-Here lies the body of Mary Lee, died at the age of a hundred and three, for 15 yrs she kept her virginity, not a bad record in this vicinity: “Quint (Shaw), Jaws

-Know the thing about a shark he’s got…lifeless eyes, black eyes like a doll’s eyes. When he comes at ya,‘ doesn’t seem to be livin,’ until he bites ya,’ and those black eyes roll over white and then…aw then you hear that terrible high pitched screamin,’ the ocean turns red in spite of all the poundin’ and hollerin’ and they all come in and they…rip ya’ to pieces: “Quint (Shaw), Jaws

-I used to be afraid of the water (“Brody”). I can’t imagine why: “Hooper,” Jaws

-Do you think this was all the work of little Don Segretti? “Deep Throat (Hal Holbrook),” All The President’s Men (1976)

-I screwed up (revealing LBJ plan to replace FBI’s J. Edgar Hoover), but I wasn’t wrong: Bradlee (Jason Robards), All the President’s Men

-I have a wife, family, dog and a cat!: Clawson voice, All The President’s Men

-You know the results of the latest Gallup Poll? Half the country never even heard of the word Watergate. Nobody gives a shit. You guys are probably pretty tired, right? Well, you should be. Go on home, get a nice hot bath, rest up, 15 minutes. Then get your asses back in gear. We’re under a lot of pressure, you know, and you put us there. Nothing’s riding on this except the, uh, first amendment to the Constitution, freedom of the press, and maybe the future of the country. Not that any of that matters, but if you guys fuck up again, I’m going to get mad: Ben Bradlee (Jason Robards), All the President’s Men

-Death ends a life, but it doesn’t end the relationship which struggles on in the survivors mind towards some resolution which it may never find: “Gene Garrison (Gene Hackman),” I Never Sang to My Father (1970)

-For over a thousand years Roman conquerors returning from the wars enjoyed the honor of a tumultuous parade. In the procession came trumpeters, musicians and strange animals from conquered territories, together with carts laden with treasure and captured armaments. The conquerors rode in a triumphal chariot, the dazed prisoners walking in chains before him. Sometimes his children robed in white stood with him in the chariot or rode the trace horses. A slave stood behind the conqueror holding a golden crown and whispering a warning that all glory is fleeting: General George S. Patton (George C. Scott), Patton (1970)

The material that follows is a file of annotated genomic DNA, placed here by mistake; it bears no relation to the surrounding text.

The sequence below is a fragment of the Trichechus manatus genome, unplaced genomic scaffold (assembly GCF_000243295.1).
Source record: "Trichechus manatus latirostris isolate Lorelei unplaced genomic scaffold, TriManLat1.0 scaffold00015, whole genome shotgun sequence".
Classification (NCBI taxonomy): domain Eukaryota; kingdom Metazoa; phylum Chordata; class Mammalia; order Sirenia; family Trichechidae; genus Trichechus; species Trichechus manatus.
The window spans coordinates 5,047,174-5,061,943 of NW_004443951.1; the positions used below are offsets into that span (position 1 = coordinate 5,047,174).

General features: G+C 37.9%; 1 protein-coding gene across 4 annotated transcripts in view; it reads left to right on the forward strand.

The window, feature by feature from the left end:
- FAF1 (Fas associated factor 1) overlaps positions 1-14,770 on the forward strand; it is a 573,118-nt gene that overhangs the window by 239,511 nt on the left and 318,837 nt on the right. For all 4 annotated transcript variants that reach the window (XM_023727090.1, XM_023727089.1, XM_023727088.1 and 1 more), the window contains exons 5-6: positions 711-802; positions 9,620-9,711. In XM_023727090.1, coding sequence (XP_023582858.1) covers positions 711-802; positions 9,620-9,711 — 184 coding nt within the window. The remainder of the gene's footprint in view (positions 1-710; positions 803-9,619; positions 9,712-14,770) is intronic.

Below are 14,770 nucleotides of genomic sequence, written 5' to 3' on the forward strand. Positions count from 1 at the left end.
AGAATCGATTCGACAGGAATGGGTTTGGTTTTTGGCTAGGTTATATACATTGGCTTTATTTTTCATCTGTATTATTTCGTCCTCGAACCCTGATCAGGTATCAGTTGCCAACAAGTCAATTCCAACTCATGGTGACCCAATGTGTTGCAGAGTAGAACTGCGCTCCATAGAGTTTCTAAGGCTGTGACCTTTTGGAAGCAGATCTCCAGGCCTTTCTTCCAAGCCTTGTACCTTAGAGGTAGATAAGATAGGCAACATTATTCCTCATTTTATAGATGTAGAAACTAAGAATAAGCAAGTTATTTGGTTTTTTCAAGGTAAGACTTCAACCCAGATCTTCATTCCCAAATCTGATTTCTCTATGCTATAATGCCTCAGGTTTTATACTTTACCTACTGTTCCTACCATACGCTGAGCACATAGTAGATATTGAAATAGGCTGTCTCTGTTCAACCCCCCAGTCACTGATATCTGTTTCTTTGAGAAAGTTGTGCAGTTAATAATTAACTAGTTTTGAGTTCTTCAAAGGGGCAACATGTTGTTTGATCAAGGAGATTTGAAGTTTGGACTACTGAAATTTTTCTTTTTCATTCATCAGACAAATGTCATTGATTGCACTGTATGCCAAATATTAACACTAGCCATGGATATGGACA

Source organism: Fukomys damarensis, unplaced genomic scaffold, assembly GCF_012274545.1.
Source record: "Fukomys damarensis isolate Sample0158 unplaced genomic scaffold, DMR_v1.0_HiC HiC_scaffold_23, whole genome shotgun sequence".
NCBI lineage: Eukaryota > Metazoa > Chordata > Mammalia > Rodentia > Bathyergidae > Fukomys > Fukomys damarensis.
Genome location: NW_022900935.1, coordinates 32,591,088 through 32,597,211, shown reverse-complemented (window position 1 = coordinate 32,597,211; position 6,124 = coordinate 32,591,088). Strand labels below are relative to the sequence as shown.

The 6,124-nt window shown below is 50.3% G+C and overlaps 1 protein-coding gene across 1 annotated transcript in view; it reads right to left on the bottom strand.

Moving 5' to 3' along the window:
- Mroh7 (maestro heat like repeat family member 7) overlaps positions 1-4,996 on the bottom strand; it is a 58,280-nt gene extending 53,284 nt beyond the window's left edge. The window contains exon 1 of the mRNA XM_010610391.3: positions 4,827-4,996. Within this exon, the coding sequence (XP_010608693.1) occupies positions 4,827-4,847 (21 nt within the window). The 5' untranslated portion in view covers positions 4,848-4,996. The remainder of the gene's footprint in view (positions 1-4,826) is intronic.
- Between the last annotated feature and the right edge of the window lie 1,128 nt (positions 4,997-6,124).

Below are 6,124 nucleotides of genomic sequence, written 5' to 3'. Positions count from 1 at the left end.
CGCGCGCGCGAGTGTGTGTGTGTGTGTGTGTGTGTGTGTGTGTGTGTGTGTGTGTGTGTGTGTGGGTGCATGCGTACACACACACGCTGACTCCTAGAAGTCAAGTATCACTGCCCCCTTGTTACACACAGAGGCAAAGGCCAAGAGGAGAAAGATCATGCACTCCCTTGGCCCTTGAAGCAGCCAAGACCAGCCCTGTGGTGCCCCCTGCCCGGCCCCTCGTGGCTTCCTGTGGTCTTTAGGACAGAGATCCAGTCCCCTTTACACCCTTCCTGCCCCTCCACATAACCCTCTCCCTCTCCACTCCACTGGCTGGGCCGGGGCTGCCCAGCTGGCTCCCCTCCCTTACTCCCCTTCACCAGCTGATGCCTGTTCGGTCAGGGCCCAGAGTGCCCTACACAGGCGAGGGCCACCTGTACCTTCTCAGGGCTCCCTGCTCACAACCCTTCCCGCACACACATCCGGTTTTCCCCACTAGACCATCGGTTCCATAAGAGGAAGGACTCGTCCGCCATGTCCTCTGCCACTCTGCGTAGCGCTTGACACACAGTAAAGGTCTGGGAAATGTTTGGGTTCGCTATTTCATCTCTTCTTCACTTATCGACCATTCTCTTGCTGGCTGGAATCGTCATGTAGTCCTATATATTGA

-I have alot of faults, Brad, but ingratitude isn’t one of ‘em. I owe you alot. Hell, I know I’m a prima donna. I admit it. What I can’t stand about Monty is, he won’t admit it: General Patton (Scott), Patton

-Who said anything about Palermo (Gen.Patton)? I can read a map! General Omar Bradley (Karl Malden), Patton

-What son of bitch (Bradley) is in charge of this operation (G.I.)!? I don’t know but they aughta’ hang him: Omar Bradley (Malden), Patton

-Gen. Alexander says you are not to take Palermo (staffer). Ask him if he wants me to give it back: George Patton (Scott), Patton

-You’re right, Dick, the world grew up. Hell of a shame…god how I hate the 20th century: George Patton (Scott), Patton

-You (Guinness)? Youuuuuuu: “Commander Shears (William Holden),” The Bridge On the River Kwai (1957)

-Go Bears!: Hooker #2 (Melissa Peterman), Fargo (1996) (context)

-Thanks a bunch!: “Chief Marge Gunderson (Frances McDormand),” Fargo

-Being crazy about a woman (Burnstyn) like her was always the right thing to do: “Sam the Lion (Ben Johnson),” The Last Picture Show (1971)

-Her and her husband was…young and miserable with one another like so many young married folks are: “Sam (Johnson),” The Last Picture Show

-Sonny, your food’s gettin’ cold: “Sam (Ben),” The Last Picture Show (mercy)

-We play the game, fate controls the cards: “Grandpere (A.Hale),” Algiers (38)

-Who ever heard of starting a war in December!: “Violet Price (Spring Byington),” The Enchanted Cottage (1945)

-Get up, Spartacus, you Thracian dog! Roman legion (?), Spartacus (1960)

-You might even be intelligent..dangerous for a slave: “Marcellus,” Spartacus

-Most Romans love her (the City) as their mother but Crassus (Olivier) dreams of marrying the old girl: “Gracchus (Charles Laughton),” Spartacus